Picture: Drought at Walkaway WA Credit: Jacko Cage (Flickr).

by Steven Thomas
I first got involved with CLEX in 2019 after my supervisor recommended I apply for the CLEX summer research scholarships. I was fortunate to be awarded a scholarship to complete a 6-week research project at the Bureau of Meteorology investigating drought projections in Australia. During this project, I got to work alongside experts in the field who taught me important skills in areas like data management and data analysis whilst fostering a desire to pursue further research into drought and its impact on Australian hydrology.

At the end of the six weeks, I was given the opportunity to present my work to those in my direct team as well as a larger audience of colleagues working under the same project. This gave me a taste of formal presenting and I was able to learn and grow from the experience.

This project, although relatively short, led to me learning a valuable set of new skills and allowed me to develop professional connections in the workforce. These connections gave me a window to then complete a further research project alongside some of my supervisors from my first project in collaboration with Monash University. My project was a continuation of what the work completed over the summer and allowed me to delve deeper into the project and investigate areas we didn’t have time for initially. I again was able to present my research, however, this time my audience was my fellow students and their supervisors, this helped me develop an understanding of how to communicate my research to different audiences.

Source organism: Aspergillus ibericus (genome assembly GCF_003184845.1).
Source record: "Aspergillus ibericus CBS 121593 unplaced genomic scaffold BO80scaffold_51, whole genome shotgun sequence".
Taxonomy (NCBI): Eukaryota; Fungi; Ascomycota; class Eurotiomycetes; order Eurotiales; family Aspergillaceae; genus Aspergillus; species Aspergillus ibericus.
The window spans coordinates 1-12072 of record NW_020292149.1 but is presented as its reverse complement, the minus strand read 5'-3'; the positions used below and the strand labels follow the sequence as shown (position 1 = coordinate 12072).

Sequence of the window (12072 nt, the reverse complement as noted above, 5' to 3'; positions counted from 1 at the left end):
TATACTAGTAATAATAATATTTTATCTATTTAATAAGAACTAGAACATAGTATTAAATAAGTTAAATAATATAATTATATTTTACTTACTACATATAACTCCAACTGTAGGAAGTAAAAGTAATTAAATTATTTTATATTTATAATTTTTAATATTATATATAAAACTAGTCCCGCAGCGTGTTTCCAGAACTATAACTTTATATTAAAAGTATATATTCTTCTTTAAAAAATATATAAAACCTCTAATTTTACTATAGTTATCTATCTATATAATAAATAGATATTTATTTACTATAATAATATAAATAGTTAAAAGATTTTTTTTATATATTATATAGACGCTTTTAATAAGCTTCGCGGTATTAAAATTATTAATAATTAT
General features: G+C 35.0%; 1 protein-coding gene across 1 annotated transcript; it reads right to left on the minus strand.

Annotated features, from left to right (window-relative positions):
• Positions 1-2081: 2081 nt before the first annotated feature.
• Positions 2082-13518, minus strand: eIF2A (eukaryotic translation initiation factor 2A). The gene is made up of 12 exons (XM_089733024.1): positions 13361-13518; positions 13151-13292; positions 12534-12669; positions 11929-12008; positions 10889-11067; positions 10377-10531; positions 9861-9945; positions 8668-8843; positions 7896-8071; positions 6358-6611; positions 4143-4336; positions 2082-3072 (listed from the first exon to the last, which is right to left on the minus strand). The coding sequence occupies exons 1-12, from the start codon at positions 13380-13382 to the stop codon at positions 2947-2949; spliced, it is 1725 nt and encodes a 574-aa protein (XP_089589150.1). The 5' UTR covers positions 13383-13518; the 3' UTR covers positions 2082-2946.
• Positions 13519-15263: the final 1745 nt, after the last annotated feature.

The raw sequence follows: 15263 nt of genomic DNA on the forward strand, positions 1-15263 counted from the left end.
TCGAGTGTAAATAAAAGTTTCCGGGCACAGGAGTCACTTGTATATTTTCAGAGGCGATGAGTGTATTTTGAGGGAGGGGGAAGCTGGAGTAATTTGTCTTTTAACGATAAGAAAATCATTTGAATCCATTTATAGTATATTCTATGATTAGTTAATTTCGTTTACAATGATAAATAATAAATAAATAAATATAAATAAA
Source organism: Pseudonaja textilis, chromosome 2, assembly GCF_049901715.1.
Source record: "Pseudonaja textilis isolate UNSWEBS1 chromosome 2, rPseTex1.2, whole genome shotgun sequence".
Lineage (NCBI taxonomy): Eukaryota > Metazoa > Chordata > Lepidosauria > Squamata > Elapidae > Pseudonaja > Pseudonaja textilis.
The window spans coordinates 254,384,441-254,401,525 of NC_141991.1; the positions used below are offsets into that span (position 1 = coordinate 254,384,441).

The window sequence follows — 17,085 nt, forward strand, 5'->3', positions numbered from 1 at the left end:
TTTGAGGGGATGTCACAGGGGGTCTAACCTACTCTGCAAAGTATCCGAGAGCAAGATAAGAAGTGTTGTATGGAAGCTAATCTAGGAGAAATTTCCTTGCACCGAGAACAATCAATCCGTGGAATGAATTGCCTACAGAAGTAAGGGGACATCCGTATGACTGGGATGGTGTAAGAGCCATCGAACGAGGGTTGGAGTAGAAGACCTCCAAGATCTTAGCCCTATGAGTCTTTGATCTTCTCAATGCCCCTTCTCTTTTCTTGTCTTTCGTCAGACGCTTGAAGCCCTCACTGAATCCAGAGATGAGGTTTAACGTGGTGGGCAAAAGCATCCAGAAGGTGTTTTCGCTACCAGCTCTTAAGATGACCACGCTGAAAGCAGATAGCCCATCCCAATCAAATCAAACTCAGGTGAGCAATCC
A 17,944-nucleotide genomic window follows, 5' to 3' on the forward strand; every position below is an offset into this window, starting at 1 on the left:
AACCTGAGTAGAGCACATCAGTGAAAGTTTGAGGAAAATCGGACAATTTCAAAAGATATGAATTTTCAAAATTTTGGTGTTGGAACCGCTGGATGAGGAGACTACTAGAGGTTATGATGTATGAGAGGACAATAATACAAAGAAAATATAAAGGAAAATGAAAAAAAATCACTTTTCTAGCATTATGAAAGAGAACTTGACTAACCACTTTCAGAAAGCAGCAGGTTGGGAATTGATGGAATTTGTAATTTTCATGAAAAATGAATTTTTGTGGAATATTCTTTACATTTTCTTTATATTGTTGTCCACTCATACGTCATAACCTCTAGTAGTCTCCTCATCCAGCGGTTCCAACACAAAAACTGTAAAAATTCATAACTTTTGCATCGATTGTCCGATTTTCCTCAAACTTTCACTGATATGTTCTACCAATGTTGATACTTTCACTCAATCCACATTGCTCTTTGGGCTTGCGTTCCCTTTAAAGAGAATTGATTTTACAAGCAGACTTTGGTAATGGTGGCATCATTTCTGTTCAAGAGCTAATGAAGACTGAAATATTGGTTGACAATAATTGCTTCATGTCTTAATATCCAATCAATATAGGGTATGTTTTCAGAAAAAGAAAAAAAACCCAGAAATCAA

At the end of the university project, I was offered the opportunity to work at the Bureau of Meteorology contributing my drought research to a larger project on changes in hydrology across Australia. I was again able to expand on the research I’d already conducted to investigate areas more related to the larger project. This came with a great deal of collaboration with other members of the team and being privy to the scientific discussions around the project was really eye-opening.

It was through my Bureau supervisor that I was informed about the AMOS 2021 presentations and encouraged to submit an abstract. My abstract was accepted, and CLEX generously sponsored my presentation. In the process of preparing for the presentation, I was able to build on the presentations I’d given previously but it was still intimidating knowing that I would be presenting to an audience of experts in the field. I was able to get advice on my presentation from my colleagues who were also presenting at AMOS which helped me build my confidence. The presentation, despite being quite daunting, was very rewarding and I’m very glad that I was given the opportunity to present my work.

Over the past two years, I’ve been very fortunate to work alongside and learn from great researchers at Monash University, the Bureau of Meteorology and CLEX and I hope to be able to continue research in this field once I graduate.